Uighur farmer serving 8-year sentence for saving wife from forced abortion dies in prison

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NNA |
Update:
March 16, 2022 4:58 p.m. STI

beijing [China]Mar 16 (ANI): A Uyghur farmer, sentenced to eight years in prison for saving his wife from a forced abortion, died in prison in 2020, a news outlet said quoting another Uyghur briefed on development officials and of the local police.
Uyghur farmer, namely Abdureshid Obul, moved his pregnant wife from their hometown in Xinjiang to prevent Chinese authorities from forcing her to have an abortion in 2012, Radio Free Asia reported citing a Uyghur from the same county who now lives in foreigner.
Obul, who returned a year after the birth of her baby, was detained by police and interrogated for a week. He was later released after undergoing “political re-education” and paid a 20,000 yuan fine for violating the government’s family planning policy, according to the source.
Notably, Obul’s wife was pregnant with her fourth child when this happened. However, under government policy, ethnic minority families living in rural areas were only allowed to have two children.
Despite paying the fine, Obul was sent to an internment camp in 2017 when Chinese authorities stepped up their crackdown on Uyghurs and reconsidered Obul’s action as a crime deserving of a harsher sentence, he said. reported the media citing a source.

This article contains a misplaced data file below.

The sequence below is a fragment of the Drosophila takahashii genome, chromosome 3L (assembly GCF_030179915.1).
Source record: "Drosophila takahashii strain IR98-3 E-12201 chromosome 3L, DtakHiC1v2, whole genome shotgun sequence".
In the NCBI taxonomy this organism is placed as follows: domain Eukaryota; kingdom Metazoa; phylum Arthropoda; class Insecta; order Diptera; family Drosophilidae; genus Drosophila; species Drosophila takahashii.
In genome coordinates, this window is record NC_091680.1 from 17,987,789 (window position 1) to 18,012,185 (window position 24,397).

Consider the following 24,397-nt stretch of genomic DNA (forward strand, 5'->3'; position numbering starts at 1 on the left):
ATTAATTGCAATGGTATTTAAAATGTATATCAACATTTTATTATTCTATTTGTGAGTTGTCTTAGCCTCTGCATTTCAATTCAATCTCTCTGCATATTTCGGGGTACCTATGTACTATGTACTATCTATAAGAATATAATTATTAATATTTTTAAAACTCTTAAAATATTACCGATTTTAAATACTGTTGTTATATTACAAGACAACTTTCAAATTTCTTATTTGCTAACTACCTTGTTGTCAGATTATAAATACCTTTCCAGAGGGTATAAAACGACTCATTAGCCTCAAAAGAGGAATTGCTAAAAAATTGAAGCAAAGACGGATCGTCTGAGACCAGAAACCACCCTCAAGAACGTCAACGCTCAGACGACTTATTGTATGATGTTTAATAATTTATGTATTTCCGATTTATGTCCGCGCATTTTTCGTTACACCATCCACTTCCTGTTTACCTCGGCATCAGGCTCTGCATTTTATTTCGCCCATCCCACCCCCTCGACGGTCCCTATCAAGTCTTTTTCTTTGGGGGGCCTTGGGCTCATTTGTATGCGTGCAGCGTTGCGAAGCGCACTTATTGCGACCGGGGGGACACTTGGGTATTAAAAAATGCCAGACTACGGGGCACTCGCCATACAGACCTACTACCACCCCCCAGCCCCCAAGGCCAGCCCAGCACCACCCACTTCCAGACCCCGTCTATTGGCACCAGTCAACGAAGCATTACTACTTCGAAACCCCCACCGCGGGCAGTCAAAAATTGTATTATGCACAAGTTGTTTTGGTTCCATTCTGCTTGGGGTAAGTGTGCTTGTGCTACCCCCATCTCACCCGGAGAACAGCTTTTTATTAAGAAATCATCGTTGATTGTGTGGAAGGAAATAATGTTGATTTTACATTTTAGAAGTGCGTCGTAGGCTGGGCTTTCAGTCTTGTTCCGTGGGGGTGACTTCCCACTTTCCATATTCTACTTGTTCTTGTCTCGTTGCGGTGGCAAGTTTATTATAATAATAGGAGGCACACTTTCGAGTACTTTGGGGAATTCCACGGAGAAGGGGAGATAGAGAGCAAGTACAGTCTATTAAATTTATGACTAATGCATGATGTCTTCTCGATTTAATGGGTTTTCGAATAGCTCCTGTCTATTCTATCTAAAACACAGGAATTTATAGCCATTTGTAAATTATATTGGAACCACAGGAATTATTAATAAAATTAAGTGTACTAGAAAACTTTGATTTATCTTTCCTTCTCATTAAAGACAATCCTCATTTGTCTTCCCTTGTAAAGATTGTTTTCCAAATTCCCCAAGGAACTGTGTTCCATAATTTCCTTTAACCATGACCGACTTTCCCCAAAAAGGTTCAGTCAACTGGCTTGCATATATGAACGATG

According to the source, the year was marked by a sudden increase in the enforcement of the Chinese government’s family planning policy.

Obul, who spent two years in the camp, before being sentenced to eight years in prison for “religious extremism and disturbing social order”, died in prison after serving a year of his sentence, according to the source .
Notably, in recent years, forced abortions have reached an all-time high among Uyghurs in the region, the outlet reported citing observers.
As part of the crackdown on ethnic minorities that mainly began in 2017, the Chinese government has implemented population control measures for Uyghurs, including forced sterilizations and abortions.
Uyghur women and other Turkish minority women, who were released after being held in Xinjiang’s vast network of internment camps, have said they were raped, tortured and coerced into undergoing sterilization surgery, a reported Radio Free Asia.
However, China publicly denies committing human rights abuses in Xinjiang.
International reactions have varied. Some United Nations (UN) member states have issued statements to the UN Human Rights Council condemning China’s policies, while others have supported China’s policies.
The United States was the first country to declare the human rights violations a genocide, announcing their conclusion on January 19 last year. (ANI)

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